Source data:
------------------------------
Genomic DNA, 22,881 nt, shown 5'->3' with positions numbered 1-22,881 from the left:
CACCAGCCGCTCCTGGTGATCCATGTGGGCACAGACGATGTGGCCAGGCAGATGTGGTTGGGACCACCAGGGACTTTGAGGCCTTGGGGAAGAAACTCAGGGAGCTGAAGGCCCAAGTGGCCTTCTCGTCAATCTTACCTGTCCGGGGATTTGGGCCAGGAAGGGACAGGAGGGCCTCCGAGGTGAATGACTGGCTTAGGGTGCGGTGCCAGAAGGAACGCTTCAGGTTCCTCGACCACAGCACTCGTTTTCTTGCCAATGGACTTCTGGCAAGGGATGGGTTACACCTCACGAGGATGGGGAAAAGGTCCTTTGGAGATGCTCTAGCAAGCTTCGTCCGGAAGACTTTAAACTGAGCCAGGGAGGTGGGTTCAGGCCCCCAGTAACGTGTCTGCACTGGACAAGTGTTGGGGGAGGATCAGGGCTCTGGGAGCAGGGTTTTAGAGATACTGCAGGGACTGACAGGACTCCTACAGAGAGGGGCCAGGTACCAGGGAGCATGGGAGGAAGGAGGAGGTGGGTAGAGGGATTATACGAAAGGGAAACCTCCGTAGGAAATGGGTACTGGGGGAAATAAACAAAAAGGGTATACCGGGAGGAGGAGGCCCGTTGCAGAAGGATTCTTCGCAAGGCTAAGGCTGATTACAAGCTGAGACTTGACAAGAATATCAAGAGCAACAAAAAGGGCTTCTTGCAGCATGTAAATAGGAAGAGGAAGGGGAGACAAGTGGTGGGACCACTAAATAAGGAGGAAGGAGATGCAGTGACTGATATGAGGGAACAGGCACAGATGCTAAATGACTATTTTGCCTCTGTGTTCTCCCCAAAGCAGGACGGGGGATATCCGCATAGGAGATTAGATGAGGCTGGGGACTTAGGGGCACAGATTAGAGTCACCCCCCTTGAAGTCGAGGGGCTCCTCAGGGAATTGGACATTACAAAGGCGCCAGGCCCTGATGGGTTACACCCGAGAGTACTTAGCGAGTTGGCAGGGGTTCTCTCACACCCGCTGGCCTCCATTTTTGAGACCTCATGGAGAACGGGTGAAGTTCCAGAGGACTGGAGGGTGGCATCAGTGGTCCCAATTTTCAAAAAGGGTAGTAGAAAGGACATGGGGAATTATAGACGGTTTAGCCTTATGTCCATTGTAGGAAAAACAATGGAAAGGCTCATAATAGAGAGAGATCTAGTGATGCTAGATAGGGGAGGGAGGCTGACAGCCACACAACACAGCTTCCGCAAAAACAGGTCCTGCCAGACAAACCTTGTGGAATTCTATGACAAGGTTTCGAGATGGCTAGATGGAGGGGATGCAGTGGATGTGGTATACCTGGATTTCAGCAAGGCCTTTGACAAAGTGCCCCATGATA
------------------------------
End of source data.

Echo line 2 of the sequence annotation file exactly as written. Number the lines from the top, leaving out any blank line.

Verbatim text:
CACCAGCCGCTCCTGGTGATCCATGTGGGCACAGACGATGTGGCCAGGCAGATGTGGTTGGGACCACCAGGGACTTTGAGGCCTTGGGGAAGAAACTCAGGGAGCTGAAGGCCCAAGTGGCCTTCTCGTCAATCTTACCTGTCCGGGGATTTGGGCCAGGAAGGGACAGGAGGGCCTCCGAGGTGAATGACTGGCTTAGGGTGCGGTGCCAGAAGGAACGCTTCAGGTTCCTCGACCACAGCACTCGTTTTCTTGCCAATGGACTTCTGGCAAGGGATGGGTTACACCTCACGAGGATGGGGAAAAGGTCCTTTGGAGATGCTCTAGCAAGCTTCGTCCGGAAGACTTTAAACTGAGCCAGGGAGGTGGGTTCAGGCCCCCAGTAACGTGTCTGCACTGGACAAGTGTTGGGGGAGGATCAGGGCTCTGGGAGCAGGGTTTTAGAGATACTGCAGGGACTGACAGGACTCCTACAGAGAGGGGCCAGGTACCAGGGAGCATGGGAGGAAGGAGGAGGTGGGTAGAGGGATTATACGAAAGGGAAACCTCCGTAGGAAATGGGTACTGGGGGAAATAAACAAAAAGGGTATACCGGGAGGAGGAGGCCCGTTGCAGAAGGATTCTTCGCAAGGCTAAGGCTGATTACAAGCTGAGACTTGACAAGAATATCAAGAGCAACAAAAAGGGCTTCTTGCAGCATGTAAATAGGAAGAGGAAGGGGAGACAAGTGGTGGGACCACTAAATAAGGAGGAAGGAGATGCAGTGACTGATATGAGGGAACAGGCACAGATGCTAAATGACTATTTTGCCTCTGTGTTCTCCCCAAAGCAGGACGGGGGATATCCGCATAGGAGATTAGATGAGGCTGGGGACTTAGGGGCACAGATTAGAGTCACCCCCCTTGAAGTCGAGGGGCTCCTCAGGGAATTGGACATTACAAAGGCGCCAGGCCCTGATGGGTTACACCCGAGAGTACTTAGCGAGTTGGCAGGGGTTCTCTCACACCCGCTGGCCTCCATTTTTGAGACCTCATGGAGAACGGGTGAAGTTCCAGAGGACTGGAGGGTGGCATCAGTGGTCCCAATTTTCAAAAAGGGTAGTAGAAAGGACATGGGGAATTATAGACGGTTTAGCCTTATGTCCATTGTAGGAAAAACAATGGAAAGGCTCATAATAGAGAGAGATCTAGTGATGCTAGATAGGGGAGGGAGGCTGACAGCCACACAACACAGCTTCCGCAAAAACAGGTCCTGCCAGACAAACCTTGTGGAATTCTATGACAAGGTTTCGAGATGGCTAGATGGAGGGGATGCAGTGGATGTGGTATACCTGGATTTCAGCAAGGCCTTTGACAAAGTGCCCCATGATA